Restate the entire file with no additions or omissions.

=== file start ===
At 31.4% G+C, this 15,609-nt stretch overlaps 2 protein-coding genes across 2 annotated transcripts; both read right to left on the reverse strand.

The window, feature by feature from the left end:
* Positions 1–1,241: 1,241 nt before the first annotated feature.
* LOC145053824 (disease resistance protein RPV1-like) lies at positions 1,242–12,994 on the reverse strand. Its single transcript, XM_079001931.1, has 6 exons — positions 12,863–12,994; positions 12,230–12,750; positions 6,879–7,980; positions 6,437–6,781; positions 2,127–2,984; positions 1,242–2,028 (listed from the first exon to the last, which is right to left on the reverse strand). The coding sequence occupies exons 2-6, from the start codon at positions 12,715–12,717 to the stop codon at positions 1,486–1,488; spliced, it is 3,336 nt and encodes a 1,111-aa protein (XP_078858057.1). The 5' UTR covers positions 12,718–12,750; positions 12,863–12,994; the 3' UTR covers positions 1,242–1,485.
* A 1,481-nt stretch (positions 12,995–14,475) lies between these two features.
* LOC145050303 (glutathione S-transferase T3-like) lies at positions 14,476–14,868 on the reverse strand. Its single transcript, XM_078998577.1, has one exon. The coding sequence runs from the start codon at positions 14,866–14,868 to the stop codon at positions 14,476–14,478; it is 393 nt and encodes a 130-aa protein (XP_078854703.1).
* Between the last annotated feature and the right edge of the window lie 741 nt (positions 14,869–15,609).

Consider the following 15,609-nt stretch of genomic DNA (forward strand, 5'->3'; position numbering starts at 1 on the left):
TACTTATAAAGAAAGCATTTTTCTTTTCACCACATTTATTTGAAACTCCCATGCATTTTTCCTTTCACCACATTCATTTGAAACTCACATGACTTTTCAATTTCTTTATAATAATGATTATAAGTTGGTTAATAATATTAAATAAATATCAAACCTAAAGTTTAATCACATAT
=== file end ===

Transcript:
At 31.4% G+C, this 15,609-nt stretch overlaps 2 protein-coding genes across 2 annotated transcripts; both read right to left on the reverse strand.

The window, feature by feature from the left end:
* Positions 1–1,241: 1,241 nt before the first annotated feature.
* LOC145053824 (disease resistance protein RPV1-like) lies at positions 1,242–12,994 on the reverse strand. Its single transcript, XM_079001931.1, has 6 exons — positions 12,863–12,994; positions 12,230–12,750; positions 6,879–7,980; positions 6,437–6,781; positions 2,127–2,984; positions 1,242–2,028 (listed from the first exon to the last, which is right to left on the reverse strand). The coding sequence occupies exons 2-6, from the start codon at positions 12,715–12,717 to the stop codon at positions 1,486–1,488; spliced, it is 3,336 nt and encodes a 1,111-aa protein (XP_078858057.1). The 5' UTR covers positions 12,718–12,750; positions 12,863–12,994; the 3' UTR covers positions 1,242–1,485.
* A 1,481-nt stretch (positions 12,995–14,475) lies between these two features.
* LOC145050303 (glutathione S-transferase T3-like) lies at positions 14,476–14,868 on the reverse strand. Its single transcript, XM_078998577.1, has one exon. The coding sequence runs from the start codon at positions 14,866–14,868 to the stop codon at positions 14,476–14,478; it is 393 nt and encodes a 130-aa protein (XP_078854703.1).
* Between the last annotated feature and the right edge of the window lie 741 nt (positions 14,869–15,609).

Consider the following 15,609-nt stretch of genomic DNA (forward strand, 5'->3'; position numbering starts at 1 on the left):
TACTTATAAAGAAAGCATTTTTCTTTTCACCACATTTATTTGAAACTCCCATGCATTTTTCCTTTCACCACATTCATTTGAAACTCACATGACTTTTCAATTTCTTTATAATAATGATTATAAGTTGGTTAATAATATTAAATAAATATCAAACCTAAAGTTTAATCACATAT